Do I dare to pray boldly? What request do I have that would seem rather bold and extraordinary to bring to God? Do I dare tell him the deep longings of my heart? Do I risk sharing heartfelt needs that only He knows? The ones He already knows.
When I think of my prayers, I think they’re bland. They’re not daring. They don’t make me uncomfortable. They don’t take my breath away with the thought that I just asked such a bold thing of God. But why not? Why don’t I pray extreme prayers? I don’t want to be complacent, but then I don’t like the thought of being uncomfortable either. I can’t have it both ways.
I want to pray boldly. I want to see first world miracles. But what exactly is that? What is a first world miracle? What miracle could I possibly need today that would satisfy my deepest longings? Perhaps it’s not my needs I should focus on. Perhaps I should look at the bigger picture and consider the needs of others before mine.
Oh. I get it. People in third world countries pray for their basic needs to be met. Sometimes on a daily basis. Missionaries in foreign countries pray for safety and protection. They pray for God to provide immediate desperate needs. But I don’t live in a third world country.
Oh. I trust God. I do. So why don’t I ask for things bigger than I can imagine? Why don’t I make requests that seem impossible? After all. Nothing is impossible with God.
And this is the boldness we have in him, that if we ask anything according to his will, he hears us. And if we know that he hears us in whatever we ask, we know that we have obtained the requests made of him. 1 John 5:14-15
I don’t have to wonder where my next meal is coming from. I don’t worry about where I will sleep at night. I have a closet full of clothes. I don’t doubt that my family loves me. I have enough money to pay my bills. My health is good. I have everything I need.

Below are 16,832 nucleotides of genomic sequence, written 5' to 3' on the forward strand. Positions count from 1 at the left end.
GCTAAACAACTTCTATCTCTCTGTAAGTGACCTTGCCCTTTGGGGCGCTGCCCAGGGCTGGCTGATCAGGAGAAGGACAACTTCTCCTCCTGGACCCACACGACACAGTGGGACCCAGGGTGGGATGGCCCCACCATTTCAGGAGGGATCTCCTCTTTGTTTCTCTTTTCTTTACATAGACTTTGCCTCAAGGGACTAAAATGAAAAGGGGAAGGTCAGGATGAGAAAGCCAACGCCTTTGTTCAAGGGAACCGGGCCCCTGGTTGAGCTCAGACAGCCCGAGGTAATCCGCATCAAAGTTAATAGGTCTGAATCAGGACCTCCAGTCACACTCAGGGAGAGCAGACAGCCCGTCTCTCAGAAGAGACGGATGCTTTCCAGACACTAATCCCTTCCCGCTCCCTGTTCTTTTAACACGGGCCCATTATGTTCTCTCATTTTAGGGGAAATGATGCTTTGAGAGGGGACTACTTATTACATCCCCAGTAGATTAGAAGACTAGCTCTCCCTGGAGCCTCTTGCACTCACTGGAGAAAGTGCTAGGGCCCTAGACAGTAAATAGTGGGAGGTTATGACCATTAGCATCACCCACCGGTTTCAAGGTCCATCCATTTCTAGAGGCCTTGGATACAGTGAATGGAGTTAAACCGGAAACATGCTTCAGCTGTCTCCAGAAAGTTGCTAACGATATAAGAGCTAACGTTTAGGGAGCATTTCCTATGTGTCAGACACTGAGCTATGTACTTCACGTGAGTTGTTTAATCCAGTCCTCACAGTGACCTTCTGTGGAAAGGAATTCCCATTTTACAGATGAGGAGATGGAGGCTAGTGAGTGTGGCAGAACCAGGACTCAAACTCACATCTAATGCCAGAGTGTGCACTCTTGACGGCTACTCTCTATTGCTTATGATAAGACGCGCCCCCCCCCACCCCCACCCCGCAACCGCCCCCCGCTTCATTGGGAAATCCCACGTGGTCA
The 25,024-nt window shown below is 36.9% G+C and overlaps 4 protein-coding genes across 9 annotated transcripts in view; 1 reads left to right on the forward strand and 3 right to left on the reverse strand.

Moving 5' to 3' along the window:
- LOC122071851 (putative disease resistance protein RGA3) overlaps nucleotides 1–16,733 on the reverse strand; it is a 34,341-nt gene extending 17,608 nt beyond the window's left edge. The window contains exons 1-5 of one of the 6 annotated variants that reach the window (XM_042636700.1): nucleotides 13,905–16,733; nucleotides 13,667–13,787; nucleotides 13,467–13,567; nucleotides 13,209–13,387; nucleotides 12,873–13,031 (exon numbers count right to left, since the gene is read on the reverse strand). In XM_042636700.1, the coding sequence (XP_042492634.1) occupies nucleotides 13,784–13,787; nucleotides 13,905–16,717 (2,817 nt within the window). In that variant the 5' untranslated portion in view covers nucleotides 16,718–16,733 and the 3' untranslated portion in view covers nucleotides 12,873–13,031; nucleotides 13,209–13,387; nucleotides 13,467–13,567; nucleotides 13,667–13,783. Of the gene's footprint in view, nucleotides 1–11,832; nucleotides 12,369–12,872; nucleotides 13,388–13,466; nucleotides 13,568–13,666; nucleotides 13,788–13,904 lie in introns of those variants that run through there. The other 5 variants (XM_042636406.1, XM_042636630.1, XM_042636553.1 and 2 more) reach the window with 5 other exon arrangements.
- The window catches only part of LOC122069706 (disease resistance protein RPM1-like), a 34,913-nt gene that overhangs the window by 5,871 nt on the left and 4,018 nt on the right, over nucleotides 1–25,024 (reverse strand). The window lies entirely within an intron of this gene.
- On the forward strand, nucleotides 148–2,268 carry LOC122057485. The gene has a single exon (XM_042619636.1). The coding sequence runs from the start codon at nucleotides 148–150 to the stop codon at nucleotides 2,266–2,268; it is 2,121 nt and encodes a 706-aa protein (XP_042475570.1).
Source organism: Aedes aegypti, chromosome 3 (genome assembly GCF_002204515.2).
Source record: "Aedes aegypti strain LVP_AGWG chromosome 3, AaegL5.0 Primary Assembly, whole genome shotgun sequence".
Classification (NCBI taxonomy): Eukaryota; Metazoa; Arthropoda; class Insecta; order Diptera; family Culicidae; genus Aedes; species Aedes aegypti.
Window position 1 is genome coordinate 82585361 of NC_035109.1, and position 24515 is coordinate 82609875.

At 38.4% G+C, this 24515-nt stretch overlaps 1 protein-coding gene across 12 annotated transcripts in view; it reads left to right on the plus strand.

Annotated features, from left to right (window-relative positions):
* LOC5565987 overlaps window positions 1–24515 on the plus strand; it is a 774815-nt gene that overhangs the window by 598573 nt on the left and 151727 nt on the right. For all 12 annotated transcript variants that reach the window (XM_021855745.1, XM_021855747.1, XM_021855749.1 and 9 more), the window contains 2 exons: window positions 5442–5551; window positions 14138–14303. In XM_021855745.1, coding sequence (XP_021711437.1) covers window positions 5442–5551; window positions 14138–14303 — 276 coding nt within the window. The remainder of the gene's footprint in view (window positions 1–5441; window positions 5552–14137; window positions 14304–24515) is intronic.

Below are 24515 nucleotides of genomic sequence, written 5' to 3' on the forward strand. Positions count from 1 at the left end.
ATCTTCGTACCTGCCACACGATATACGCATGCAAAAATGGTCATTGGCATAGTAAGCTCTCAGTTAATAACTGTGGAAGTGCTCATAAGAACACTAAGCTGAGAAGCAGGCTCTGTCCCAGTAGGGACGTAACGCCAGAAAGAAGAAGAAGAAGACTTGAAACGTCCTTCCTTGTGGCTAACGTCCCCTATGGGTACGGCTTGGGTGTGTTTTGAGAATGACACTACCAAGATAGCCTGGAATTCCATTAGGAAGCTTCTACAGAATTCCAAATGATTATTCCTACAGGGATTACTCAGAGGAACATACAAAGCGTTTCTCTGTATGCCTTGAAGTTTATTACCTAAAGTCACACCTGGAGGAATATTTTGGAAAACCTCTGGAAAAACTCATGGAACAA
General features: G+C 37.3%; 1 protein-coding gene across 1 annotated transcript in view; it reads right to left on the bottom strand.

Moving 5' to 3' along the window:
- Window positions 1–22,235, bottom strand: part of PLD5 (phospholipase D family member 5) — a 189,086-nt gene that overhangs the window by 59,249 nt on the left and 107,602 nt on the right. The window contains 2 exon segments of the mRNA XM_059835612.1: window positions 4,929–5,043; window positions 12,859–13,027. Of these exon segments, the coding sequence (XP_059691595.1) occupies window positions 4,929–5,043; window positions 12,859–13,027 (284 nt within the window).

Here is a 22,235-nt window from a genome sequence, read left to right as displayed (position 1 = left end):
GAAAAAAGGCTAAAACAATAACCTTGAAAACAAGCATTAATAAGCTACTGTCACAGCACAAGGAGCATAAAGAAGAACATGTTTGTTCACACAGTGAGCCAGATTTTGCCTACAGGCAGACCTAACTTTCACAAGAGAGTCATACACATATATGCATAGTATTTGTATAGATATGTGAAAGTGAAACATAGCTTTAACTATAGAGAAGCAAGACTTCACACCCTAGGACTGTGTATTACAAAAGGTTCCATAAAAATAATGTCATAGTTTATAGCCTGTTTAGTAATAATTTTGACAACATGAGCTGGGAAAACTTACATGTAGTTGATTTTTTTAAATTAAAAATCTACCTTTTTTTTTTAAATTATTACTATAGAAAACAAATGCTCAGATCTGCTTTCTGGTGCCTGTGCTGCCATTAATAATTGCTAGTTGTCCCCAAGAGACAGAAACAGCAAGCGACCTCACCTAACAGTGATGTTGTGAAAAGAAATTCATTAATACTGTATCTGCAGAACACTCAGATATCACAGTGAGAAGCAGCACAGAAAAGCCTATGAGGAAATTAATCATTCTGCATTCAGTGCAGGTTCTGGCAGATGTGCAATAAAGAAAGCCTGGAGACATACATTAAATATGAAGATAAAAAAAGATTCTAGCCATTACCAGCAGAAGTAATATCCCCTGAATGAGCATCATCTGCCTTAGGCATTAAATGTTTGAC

So what should my bold prayers look like? What should I ask for in bold faith? Perhaps the boldness comes in not asking for petty things. The need isn’t always about having stuff.
Perhaps I’m afraid to pray bold prayers. Perhaps I’ll discover that my bold prayers are answered. Or maybe they’re not. Can’t I reach out in faith and pray those prayers that might just break open heaven’s floodgates? Imagine what might happen.
The King of kings says to come boldly to his throne. He says we have the same power that caused Jesus to rise from the dead. This offer is free for the taking, because he’s already paid the price.
We need to pray specific, continual radical prayer says Greg Pruett. He also says we should intentionally pray the kinds of prayers that tap into all of Jesus’ open-ended promises about prayer in a way that achieves maximum Kingdom impact.
Oh. I’ve prayed bold prayers. Others have prayed bold prayers. And they’ve been answered. I think of the prayer for the unborn baby who received a diagnosis in the womb. Family and friends prayed for that baby. He was born perfect and healthy.
I think of two churches. One looking for a new location. The other was looking to overcome a tough financial situation. Both churches were praying. Believing God would provide the miracle. Little did they know that God was working on a plan to combine those two churches in one overwhelmingly beautiful location.
The thing about praying bold prayers is that I need to be comfortable with the answers God gives. I must be willing to accept his miracles as he performs them. They may not always be the answers I would have chosen or dreamed of, but they are still answers and miracles. I must be willing to accept the gifts as they are given.
What if I prayed for God to work his plan in my life, instead of asking for him to work my plan. What if I asked God to do the impossible instead of asking for the probable. What if I stepped aside and allowed God to do what only he can do. What if.